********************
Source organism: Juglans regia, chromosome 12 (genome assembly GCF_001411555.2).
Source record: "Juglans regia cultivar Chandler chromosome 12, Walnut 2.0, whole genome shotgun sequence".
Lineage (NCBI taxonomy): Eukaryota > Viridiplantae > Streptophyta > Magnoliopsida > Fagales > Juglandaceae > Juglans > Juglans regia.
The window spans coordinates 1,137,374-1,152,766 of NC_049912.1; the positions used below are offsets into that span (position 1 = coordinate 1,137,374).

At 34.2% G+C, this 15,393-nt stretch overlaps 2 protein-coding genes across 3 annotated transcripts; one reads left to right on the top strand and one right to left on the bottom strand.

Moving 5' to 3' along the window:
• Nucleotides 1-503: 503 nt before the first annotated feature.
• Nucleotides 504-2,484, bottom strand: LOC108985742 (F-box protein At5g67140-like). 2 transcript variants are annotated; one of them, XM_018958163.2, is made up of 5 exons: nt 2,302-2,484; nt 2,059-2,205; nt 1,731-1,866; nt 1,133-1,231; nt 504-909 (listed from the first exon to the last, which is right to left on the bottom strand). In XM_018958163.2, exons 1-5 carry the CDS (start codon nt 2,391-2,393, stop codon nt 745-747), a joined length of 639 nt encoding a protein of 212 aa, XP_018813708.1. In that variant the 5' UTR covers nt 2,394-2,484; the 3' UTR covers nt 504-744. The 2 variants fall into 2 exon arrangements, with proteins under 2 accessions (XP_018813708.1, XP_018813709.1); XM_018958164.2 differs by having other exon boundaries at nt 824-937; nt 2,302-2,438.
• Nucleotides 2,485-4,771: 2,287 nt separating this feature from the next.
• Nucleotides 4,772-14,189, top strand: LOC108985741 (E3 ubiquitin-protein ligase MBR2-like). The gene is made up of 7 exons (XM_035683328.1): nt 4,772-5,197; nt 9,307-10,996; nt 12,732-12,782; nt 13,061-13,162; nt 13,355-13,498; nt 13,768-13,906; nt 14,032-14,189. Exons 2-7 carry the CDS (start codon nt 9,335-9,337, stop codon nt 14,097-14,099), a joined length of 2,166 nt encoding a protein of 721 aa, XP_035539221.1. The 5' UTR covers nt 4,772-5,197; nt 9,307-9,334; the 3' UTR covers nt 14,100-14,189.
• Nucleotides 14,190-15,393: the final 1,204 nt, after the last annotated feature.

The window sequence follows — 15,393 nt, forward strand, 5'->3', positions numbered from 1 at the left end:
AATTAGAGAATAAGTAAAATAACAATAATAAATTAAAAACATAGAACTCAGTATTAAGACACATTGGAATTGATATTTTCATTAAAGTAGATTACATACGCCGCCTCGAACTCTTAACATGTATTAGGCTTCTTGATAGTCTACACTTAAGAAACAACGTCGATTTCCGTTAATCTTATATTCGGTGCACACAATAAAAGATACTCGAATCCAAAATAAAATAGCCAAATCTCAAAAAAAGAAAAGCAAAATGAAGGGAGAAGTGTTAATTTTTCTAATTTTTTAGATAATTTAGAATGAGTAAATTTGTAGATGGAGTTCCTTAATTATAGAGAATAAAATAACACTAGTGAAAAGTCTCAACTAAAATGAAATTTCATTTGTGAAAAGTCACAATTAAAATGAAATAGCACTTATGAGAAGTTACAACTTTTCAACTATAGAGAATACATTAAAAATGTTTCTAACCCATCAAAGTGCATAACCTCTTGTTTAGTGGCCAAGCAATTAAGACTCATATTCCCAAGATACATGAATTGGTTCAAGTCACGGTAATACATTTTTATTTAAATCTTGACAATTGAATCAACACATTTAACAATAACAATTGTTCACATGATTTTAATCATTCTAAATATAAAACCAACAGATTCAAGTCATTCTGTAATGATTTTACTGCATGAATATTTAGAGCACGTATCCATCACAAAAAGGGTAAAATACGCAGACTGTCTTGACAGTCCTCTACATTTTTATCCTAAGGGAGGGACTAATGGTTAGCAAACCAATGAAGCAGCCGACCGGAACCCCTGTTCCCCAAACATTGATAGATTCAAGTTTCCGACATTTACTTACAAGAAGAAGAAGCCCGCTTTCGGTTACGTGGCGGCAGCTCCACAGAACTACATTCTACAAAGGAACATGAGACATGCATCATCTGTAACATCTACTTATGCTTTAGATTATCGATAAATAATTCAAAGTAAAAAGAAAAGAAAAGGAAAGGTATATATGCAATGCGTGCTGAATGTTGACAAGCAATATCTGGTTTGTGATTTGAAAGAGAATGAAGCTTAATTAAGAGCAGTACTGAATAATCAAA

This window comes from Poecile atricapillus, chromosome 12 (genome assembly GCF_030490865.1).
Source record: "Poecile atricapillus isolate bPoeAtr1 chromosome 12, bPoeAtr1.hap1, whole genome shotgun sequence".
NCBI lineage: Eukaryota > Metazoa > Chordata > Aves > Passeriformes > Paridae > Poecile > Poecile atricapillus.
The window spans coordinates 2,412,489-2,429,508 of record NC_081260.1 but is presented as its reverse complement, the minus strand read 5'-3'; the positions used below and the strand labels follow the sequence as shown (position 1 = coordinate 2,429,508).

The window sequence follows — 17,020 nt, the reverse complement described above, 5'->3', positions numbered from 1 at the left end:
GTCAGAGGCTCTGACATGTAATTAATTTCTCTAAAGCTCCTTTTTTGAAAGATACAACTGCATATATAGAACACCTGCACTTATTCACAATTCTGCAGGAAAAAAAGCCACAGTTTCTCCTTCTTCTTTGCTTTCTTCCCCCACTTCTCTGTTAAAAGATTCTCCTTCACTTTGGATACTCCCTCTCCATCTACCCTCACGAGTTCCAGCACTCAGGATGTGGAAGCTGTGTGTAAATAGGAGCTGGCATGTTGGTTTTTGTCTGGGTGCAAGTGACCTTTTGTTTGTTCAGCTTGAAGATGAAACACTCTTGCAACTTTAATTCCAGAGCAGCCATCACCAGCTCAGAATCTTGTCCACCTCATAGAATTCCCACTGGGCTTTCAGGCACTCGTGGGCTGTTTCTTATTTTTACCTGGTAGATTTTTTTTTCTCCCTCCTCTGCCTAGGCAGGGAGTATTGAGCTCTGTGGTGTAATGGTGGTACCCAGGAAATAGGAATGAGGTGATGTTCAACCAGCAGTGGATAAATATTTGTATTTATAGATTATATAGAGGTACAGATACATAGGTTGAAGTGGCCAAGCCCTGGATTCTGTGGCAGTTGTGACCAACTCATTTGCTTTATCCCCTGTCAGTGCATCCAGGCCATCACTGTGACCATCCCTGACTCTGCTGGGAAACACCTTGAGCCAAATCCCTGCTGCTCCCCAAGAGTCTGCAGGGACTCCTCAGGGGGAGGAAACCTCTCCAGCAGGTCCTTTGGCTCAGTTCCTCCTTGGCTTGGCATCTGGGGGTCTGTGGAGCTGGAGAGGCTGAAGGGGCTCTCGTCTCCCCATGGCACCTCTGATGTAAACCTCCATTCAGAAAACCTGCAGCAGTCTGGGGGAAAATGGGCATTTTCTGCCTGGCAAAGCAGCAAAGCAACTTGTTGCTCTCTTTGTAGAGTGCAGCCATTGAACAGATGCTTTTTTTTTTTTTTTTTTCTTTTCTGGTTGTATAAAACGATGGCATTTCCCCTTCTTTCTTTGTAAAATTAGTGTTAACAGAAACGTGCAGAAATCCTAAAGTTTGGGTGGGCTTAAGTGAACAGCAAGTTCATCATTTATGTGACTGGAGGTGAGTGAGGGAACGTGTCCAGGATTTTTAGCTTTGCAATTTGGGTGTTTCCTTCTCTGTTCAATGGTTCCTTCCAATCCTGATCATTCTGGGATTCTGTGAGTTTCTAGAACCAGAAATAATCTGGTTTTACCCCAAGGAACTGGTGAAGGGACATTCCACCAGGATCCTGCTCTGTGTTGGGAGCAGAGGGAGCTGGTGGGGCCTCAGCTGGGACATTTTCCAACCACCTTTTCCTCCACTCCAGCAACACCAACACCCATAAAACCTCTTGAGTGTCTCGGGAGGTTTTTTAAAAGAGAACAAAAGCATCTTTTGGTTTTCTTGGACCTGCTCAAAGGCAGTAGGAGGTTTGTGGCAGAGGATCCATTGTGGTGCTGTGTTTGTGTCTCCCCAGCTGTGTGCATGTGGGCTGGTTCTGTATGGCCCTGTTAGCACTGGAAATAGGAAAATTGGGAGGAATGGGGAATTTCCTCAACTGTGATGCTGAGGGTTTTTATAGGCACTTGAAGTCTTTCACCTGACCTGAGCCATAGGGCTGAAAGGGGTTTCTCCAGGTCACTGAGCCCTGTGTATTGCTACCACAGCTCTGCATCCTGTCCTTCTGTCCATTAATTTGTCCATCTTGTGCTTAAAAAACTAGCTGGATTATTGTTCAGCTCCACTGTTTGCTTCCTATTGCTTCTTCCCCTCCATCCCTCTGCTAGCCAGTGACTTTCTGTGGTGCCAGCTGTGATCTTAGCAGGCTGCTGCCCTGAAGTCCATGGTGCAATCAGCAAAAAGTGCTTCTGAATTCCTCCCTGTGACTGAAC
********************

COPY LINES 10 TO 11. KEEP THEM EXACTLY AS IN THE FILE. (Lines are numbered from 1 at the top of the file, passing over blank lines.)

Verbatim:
• Nucleotides 4,772-14,189, top strand: LOC108985741 (E3 ubiquitin-protein ligase MBR2-like). The gene is made up of 7 exons (XM_035683328.1): nt 4,772-5,197; nt 9,307-10,996; nt 12,732-12,782; nt 13,061-13,162; nt 13,355-13,498; nt 13,768-13,906; nt 14,032-14,189. Exons 2-7 carry the CDS (start codon nt 9,335-9,337, stop codon nt 14,097-14,099), a joined length of 2,166 nt encoding a protein of 721 aa, XP_035539221.1. The 5' UTR covers nt 4,772-5,197; nt 9,307-9,334; the 3' UTR covers nt 14,100-14,189.
• Nucleotides 14,190-15,393: the final 1,204 nt, after the last annotated feature.